Australian real estate investment trusts (A-REITs) have not performed well relative to other parts of the market in 2017, according to asset manager VanEck.
According to the company, one reason for this is because of the narrow nature of the A-REIT sector, which typically gives an edge to passive strategies but can work against these strategies in some markets.
“Sometimes, however, passive strategies throw up unexpected risks, such as concentration, when the fund tracks a market capitalisation index. One such example is the S&P/ASX 200 A-REIT Index,” VanEck said.
This index is heavily weighted towards retail property and A-REITs that track this index are concentrated within retail property, which has not performed well this year.
“Given the concentration in retail REITs in Australia and extended poor performance in the retail sector, the benchmark index has significantly underperformed the overall share market and could continue to do so,” VanEck said.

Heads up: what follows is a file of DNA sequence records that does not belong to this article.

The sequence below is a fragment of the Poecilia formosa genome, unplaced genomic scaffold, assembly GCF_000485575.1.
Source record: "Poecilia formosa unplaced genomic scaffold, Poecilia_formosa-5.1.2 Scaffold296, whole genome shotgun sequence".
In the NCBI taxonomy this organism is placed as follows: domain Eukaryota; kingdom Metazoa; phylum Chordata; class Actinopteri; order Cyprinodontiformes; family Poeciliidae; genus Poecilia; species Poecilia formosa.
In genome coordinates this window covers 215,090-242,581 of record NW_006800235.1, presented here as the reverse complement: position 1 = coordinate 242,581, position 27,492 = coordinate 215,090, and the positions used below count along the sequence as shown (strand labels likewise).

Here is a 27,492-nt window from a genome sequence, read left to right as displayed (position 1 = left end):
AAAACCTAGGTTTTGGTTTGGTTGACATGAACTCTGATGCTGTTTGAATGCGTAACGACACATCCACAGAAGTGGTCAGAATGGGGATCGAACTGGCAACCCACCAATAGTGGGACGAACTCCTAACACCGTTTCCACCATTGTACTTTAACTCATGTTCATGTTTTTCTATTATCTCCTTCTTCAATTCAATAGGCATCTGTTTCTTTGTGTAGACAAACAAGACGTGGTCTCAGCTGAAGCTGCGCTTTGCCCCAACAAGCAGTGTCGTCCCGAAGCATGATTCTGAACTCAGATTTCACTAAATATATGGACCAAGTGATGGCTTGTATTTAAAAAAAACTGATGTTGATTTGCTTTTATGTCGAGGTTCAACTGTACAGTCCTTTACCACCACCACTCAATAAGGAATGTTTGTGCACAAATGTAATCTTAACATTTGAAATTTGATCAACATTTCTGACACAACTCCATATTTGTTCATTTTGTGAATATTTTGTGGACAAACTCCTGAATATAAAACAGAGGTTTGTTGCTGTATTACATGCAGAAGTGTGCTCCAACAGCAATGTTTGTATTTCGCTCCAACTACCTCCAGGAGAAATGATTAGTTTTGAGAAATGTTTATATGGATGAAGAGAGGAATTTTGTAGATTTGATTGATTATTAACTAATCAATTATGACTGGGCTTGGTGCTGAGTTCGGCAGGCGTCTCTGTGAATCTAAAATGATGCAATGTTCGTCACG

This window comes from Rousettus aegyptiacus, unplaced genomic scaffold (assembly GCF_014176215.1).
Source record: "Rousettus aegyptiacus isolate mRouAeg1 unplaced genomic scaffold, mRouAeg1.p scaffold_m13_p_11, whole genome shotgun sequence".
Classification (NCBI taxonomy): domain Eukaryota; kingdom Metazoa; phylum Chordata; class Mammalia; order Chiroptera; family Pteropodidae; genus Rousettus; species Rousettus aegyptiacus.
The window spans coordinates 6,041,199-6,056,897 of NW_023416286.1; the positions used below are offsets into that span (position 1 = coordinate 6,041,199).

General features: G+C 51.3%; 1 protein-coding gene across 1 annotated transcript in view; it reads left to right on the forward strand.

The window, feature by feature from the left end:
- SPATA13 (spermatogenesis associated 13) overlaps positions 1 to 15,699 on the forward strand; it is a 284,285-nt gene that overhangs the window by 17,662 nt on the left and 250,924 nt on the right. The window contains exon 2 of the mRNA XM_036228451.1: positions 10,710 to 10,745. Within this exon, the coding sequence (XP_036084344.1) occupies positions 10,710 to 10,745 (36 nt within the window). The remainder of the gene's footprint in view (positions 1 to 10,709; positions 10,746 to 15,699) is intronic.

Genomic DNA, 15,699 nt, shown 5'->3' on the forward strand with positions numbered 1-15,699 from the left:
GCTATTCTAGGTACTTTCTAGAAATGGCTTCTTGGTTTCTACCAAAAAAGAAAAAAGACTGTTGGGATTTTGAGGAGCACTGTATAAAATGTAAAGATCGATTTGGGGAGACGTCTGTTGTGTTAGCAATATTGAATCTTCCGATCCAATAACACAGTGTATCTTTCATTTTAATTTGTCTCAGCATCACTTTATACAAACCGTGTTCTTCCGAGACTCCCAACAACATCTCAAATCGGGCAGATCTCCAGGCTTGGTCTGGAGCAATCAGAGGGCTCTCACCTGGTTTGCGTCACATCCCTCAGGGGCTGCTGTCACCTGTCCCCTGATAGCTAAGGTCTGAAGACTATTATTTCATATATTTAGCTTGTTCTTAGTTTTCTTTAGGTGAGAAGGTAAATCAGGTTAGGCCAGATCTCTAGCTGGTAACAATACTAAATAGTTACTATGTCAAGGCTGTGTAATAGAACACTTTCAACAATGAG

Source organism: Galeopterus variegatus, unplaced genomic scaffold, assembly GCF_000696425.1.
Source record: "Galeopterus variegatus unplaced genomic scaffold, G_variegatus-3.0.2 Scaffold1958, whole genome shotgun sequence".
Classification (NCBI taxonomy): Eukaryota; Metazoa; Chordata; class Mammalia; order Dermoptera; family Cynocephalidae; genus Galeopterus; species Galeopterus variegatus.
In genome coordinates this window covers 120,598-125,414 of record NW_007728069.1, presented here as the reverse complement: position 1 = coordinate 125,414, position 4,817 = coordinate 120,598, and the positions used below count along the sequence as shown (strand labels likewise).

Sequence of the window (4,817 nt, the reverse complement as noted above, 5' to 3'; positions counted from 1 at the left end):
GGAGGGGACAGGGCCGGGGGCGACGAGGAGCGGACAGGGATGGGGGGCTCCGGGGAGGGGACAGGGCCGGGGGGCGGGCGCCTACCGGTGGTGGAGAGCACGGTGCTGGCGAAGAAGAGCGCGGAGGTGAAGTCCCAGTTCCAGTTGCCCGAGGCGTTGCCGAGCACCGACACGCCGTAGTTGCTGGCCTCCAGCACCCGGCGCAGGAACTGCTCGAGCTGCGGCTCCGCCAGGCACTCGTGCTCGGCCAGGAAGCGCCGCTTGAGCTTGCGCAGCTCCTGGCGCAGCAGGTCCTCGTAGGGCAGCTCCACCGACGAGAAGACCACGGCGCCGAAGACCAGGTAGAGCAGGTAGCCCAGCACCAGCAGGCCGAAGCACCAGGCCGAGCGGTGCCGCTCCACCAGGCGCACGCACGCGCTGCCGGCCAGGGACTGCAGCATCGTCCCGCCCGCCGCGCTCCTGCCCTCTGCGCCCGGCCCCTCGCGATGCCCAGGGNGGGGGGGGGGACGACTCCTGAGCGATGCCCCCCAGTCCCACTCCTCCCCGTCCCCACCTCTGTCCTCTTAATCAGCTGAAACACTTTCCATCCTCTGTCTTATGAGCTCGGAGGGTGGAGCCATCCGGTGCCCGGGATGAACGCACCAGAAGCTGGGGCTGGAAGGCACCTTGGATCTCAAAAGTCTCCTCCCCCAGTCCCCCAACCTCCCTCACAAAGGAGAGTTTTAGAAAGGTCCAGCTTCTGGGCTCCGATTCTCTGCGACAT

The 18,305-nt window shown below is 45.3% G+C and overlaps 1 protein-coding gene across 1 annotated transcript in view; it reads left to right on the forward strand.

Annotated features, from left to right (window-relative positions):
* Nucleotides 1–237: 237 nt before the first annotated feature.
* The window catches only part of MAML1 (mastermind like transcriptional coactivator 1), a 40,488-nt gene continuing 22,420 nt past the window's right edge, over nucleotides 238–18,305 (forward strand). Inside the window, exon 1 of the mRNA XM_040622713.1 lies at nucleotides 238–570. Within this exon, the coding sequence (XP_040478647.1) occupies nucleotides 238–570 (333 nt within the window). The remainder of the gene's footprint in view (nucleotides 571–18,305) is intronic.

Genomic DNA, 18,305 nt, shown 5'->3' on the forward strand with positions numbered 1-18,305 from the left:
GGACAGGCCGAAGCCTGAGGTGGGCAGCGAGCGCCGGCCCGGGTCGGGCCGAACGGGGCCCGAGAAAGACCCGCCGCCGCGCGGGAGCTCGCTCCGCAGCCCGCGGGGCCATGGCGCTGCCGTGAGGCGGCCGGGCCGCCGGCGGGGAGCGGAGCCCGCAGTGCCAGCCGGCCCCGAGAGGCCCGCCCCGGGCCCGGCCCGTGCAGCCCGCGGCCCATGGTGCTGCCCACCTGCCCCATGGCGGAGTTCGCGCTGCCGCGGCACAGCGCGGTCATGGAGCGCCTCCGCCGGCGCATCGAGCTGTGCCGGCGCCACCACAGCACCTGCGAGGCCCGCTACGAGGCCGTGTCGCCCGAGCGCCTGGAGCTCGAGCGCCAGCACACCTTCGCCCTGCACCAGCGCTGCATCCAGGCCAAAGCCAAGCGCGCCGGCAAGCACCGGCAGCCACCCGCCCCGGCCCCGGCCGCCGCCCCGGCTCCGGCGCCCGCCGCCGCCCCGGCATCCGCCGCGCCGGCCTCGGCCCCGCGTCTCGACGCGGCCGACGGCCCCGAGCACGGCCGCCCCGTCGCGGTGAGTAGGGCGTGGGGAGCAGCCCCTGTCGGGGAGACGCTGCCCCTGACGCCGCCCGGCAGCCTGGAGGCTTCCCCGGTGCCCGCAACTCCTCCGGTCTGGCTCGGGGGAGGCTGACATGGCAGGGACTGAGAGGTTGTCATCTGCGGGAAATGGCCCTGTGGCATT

“Households are struggling with high debt levels and low wages growth, so retail spending is tight. Another headwind is the increasing dominance of online traders, to be amplified when Amazon finally arrives in Australia.”
Before rushing off to find an active A-REIT, however, it’s worth noting that the narrow nature of the sector makes it difficult for active managers to find opportunities to outperform their passive peers, VanEck said.
Data released by research company Morningstar in November last year revealed that 87.5 per cent of active A-REITs were outperformed by their index over a one-year period.
This number increased over longer periods of time, with 93.06 per cent of active A-REITs being outperformed by their index over three years and 92.41 per cent of active A-REITs lagging their index over five years.